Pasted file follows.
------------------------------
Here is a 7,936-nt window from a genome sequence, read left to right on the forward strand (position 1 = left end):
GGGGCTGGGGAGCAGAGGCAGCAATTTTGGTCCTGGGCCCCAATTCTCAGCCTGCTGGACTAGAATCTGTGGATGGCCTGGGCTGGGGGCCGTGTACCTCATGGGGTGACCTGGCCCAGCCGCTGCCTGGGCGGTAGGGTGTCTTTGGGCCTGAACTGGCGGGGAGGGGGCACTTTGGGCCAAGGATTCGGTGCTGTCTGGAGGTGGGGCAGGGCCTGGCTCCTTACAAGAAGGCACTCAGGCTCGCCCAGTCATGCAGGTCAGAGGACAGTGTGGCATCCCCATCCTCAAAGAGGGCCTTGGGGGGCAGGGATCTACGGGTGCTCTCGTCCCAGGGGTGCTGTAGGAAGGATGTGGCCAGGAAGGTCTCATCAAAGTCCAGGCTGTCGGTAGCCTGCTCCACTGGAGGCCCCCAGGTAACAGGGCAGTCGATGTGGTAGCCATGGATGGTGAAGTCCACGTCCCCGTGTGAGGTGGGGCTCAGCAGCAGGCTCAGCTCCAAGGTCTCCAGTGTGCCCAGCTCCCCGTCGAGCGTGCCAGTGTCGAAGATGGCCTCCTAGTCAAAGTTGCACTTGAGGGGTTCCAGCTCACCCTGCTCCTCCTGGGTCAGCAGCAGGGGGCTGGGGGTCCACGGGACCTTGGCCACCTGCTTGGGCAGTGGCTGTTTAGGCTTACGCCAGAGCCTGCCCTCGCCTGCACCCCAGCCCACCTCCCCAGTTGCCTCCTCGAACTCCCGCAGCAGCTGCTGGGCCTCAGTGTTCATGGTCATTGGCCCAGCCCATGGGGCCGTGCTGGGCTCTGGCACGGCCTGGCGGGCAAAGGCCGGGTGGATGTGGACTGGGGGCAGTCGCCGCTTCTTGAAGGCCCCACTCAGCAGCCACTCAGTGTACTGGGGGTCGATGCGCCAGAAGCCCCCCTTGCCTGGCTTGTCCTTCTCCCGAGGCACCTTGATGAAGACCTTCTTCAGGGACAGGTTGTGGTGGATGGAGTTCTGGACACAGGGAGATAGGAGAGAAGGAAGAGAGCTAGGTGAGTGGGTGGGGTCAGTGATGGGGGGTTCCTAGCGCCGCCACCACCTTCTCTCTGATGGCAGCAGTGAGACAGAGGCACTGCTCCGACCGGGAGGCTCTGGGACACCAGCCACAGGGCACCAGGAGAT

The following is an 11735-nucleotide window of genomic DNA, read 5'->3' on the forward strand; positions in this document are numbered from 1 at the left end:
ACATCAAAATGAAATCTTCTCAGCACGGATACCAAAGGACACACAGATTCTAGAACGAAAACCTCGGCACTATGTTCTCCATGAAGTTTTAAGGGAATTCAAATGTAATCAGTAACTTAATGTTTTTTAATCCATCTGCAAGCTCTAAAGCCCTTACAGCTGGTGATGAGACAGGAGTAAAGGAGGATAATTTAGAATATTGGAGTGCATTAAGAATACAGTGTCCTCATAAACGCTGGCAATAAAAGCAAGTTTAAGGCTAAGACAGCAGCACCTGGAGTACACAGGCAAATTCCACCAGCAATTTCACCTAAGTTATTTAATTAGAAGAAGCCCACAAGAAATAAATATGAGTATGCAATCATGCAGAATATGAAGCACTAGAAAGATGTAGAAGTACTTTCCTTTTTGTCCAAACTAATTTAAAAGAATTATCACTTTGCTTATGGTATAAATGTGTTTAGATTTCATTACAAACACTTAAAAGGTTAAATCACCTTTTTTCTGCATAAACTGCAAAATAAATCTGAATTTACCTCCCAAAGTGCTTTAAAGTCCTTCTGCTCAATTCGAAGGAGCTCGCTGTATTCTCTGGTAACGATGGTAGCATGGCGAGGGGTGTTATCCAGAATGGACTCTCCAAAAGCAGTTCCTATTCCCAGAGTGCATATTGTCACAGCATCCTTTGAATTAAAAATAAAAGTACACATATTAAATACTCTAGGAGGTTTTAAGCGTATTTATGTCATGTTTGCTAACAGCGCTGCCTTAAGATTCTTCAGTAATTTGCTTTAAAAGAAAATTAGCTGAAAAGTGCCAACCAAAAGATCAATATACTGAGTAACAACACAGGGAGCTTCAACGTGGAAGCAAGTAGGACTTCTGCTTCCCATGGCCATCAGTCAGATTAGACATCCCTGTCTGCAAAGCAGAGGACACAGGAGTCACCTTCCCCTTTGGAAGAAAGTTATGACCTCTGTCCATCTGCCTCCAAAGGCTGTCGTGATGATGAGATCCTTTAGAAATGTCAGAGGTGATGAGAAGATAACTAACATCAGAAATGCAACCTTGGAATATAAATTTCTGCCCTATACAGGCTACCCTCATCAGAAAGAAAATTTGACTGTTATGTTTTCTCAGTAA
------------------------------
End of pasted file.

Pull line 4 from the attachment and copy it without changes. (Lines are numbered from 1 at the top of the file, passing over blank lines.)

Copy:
ACATCAAAATGAAATCTTCTCAGCACGGATACCAAAGGACACACAGATTCTAGAACGAAAACCTCGGCACTATGTTCTCCATGAAGTTTTAAGGGAATTCAAATGTAATCAGTAACTTAATGTTTTTTAATCCATCTGCAAGCTCTAAAGCCCTTACAGCTGGTGATGAGACAGGAGTAAAGGAGGATAATTTAGAATATTGGAGTGCATTAAGAATACAGTGTCCTCATAAACGCTGGCAATAAAAGCAAGTTTAAGGCTAAGACAGCAGCACCTGGAGTACACAGGCAAATTCCACCAGCAATTTCACCTAAGTTATTTAATTAGAAGAAGCCCACAAGAAATAAATATGAGTATGCAATCATGCAGAATATGAAGCACTAGAAAGATGTAGAAGTACTTTCCTTTTTGTCCAAACTAATTTAAAAGAATTATCACTTTGCTTATGGTATAAATGTGTTTAGATTTCATTACAAACACTTAAAAGGTTAAATCACCTTTTTTCTGCATAAACTGCAAAATAAATCTGAATTTACCTCCCAAAGTGCTTTAAAGTCCTTCTGCTCAATTCGAAGGAGCTCGCTGTATTCTCTGGTAACGATGGTAGCATGGCGAGGGGTGTTATCCAGAATGGACTCTCCAAAAGCAGTTCCTATTCCCAGAGTGCATATTGTCACAGCATCCTTTGAATTAAAAATAAAAGTACACATATTAAATACTCTAGGAGGTTTTAAGCGTATTTATGTCATGTTTGCTAACAGCGCTGCCTTAAGATTCTTCAGTAATTTGCTTTAAAAGAAAATTAGCTGAAAAGTGCCAACCAAAAGATCAATATACTGAGTAACAACACAGGGAGCTTCAACGTGGAAGCAAGTAGGACTTCTGCTTCCCATGGCCATCAGTCAGATTAGACATCCCTGTCTGCAAAGCAGAGGACACAGGAGTCACCTTCCCCTTTGGAAGAAAGTTATGACCTCTGTCCATCTGCCTCCAAAGGCTGTCGTGATGATGAGATCCTTTAGAAATGTCAGAGGTGATGAGAAGATAACTAACATCAGAAATGCAACCTTGGAATATAAATTTCTGCCCTATACAGGCTACCCTCATCAGAAAGAAAATTTGACTGTTATGTTTTCTCAGTAA